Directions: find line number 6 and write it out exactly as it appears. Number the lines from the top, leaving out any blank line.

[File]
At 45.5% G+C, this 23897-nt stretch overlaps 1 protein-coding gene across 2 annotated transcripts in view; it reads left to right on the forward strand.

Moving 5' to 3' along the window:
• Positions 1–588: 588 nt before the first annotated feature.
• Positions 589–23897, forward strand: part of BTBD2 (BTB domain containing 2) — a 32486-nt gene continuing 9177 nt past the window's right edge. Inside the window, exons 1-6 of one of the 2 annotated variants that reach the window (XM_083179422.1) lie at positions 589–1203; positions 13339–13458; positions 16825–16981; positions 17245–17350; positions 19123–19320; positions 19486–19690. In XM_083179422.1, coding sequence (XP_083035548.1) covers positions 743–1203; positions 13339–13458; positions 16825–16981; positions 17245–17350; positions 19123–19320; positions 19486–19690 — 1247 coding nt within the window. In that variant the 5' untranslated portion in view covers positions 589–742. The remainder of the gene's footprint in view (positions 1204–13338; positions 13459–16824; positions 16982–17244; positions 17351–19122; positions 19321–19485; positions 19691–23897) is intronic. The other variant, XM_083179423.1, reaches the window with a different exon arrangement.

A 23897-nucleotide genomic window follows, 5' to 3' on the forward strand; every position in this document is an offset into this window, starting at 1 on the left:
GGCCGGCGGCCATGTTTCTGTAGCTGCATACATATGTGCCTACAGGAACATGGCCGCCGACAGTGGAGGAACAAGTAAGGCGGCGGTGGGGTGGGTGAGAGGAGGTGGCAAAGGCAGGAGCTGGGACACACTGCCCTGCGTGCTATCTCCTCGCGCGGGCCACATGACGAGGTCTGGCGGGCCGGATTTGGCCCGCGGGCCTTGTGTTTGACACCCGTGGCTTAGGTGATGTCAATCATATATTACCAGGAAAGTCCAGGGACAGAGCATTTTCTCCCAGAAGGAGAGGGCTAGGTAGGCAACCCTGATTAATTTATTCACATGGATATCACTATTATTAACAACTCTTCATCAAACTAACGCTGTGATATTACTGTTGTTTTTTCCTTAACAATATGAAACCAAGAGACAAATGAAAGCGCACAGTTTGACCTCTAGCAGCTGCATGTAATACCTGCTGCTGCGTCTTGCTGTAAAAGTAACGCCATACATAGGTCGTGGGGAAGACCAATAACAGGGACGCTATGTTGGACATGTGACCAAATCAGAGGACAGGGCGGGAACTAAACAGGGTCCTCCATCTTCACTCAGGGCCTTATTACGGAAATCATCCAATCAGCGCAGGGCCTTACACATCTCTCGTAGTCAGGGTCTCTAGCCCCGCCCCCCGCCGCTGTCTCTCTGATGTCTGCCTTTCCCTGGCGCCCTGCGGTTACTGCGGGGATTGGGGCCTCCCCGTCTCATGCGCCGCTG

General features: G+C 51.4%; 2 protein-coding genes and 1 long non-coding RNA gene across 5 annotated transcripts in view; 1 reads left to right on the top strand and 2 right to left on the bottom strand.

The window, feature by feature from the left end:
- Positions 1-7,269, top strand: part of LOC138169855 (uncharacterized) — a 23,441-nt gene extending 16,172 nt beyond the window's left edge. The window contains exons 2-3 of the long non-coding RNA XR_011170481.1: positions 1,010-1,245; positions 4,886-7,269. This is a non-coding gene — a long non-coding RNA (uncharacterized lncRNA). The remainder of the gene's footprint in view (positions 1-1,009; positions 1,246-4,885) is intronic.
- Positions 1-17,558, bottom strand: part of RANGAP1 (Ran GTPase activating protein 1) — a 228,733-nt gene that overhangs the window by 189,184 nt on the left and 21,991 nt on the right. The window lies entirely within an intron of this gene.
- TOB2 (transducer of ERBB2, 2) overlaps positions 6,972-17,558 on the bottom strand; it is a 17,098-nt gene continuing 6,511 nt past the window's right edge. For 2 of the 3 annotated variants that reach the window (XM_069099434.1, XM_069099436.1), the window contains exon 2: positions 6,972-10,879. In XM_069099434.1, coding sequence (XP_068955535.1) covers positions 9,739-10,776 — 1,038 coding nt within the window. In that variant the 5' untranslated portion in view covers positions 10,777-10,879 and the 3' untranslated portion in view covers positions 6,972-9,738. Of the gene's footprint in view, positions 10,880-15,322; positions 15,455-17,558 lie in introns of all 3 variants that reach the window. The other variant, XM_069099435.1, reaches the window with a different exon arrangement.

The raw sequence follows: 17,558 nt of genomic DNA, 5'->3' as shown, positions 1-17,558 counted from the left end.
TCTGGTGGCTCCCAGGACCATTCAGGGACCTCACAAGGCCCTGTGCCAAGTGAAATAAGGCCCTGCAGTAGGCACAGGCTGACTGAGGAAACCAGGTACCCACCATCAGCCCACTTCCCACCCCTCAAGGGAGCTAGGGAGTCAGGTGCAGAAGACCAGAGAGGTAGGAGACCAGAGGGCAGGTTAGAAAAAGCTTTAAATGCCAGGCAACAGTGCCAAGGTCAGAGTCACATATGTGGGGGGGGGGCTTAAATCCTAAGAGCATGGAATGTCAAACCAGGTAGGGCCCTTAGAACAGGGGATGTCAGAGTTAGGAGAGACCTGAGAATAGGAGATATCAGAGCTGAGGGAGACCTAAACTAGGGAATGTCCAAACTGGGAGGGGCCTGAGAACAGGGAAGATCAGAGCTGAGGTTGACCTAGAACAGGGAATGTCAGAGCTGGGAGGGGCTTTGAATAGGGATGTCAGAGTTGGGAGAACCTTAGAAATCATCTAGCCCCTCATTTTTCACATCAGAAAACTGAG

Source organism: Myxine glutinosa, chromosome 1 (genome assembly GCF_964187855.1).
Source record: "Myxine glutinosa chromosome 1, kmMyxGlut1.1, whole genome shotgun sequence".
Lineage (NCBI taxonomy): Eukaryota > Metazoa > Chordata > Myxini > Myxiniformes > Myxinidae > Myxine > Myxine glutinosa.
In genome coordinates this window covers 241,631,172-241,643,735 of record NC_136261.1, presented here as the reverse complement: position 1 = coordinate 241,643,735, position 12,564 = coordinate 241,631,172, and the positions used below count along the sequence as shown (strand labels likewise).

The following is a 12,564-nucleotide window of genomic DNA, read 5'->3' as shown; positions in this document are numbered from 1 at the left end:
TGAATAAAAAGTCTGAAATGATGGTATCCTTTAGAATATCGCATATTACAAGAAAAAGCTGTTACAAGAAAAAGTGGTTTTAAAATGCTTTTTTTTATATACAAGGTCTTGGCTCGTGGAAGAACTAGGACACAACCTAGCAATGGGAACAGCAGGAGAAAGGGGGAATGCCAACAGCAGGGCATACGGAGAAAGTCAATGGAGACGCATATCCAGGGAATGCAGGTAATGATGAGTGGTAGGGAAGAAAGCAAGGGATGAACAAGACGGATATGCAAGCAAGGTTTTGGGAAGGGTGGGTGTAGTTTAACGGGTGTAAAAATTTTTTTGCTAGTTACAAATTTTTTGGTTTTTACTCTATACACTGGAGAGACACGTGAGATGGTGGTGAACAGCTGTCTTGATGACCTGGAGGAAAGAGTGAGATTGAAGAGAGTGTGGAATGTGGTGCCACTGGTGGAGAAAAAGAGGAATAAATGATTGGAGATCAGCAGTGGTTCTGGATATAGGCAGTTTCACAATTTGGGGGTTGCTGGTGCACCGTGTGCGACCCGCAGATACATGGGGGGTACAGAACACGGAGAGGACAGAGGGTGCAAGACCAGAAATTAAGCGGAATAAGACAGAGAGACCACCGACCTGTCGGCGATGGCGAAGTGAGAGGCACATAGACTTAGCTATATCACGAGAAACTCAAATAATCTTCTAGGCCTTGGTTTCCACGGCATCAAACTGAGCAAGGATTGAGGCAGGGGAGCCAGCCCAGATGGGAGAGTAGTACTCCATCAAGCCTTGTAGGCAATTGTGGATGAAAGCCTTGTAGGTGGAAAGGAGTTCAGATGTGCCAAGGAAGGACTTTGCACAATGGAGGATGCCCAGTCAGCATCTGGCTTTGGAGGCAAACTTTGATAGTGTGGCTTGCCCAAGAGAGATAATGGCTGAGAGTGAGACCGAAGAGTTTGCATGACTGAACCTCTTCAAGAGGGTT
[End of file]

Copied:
GGCCGGCGGCCATGTTTCTGTAGCTGCATACATATGTGCCTACAGGAACATGGCCGCCGACAGTGGAGGAACAAGTAAGGCGGCGGTGGGGTGGGTGAGAGGAGGTGGCAAAGGCAGGAGCTGGGACACACTGCCCTGCGTGCTATCTCCTCGCGCGGGCCACATGACGAGGTCTGGCGGGCCGGATTTGGCCCGCGGGCCTTGTGTTTGACACCCGTGGCTTAGGTGATGTCAATCATATATTACCAGGAAAGTCCAGGGACAGAGCATTTTCTCCCAGAAGGAGAGGGCTAGGTAGGCAACCCTGATTAATTTATTCACATGGATATCACTATTATTAACAACTCTTCATCAAACTAACGCTGTGATATTACTGTTGTTTTTTCCTTAACAATATGAAACCAAGAGACAAATGAAAGCGCACAGTTTGACCTCTAGCAGCTGCATGTAATACCTGCTGCTGCGTCTTGCTGTAAAAGTAACGCCATACATAGGTCGTGGGGAAGACCAATAACAGGGACGCTATGTTGGACATGTGACCAAATCAGAGGACAGGGCGGGAACTAAACAGGGTCCTCCATCTTCACTCAGGGCCTTATTACGGAAATCATCCAATCAGCGCAGGGCCTTACACATCTCTCGTAGTCAGGGTCTCTAGCCCCGCCCCCCGCCGCTGTCTCTCTGATGTCTGCCTTTCCCTGGCGCCCTGCGGTTACTGCGGGGATTGGGGCCTCCCCGTCTCATGCGCCGCTG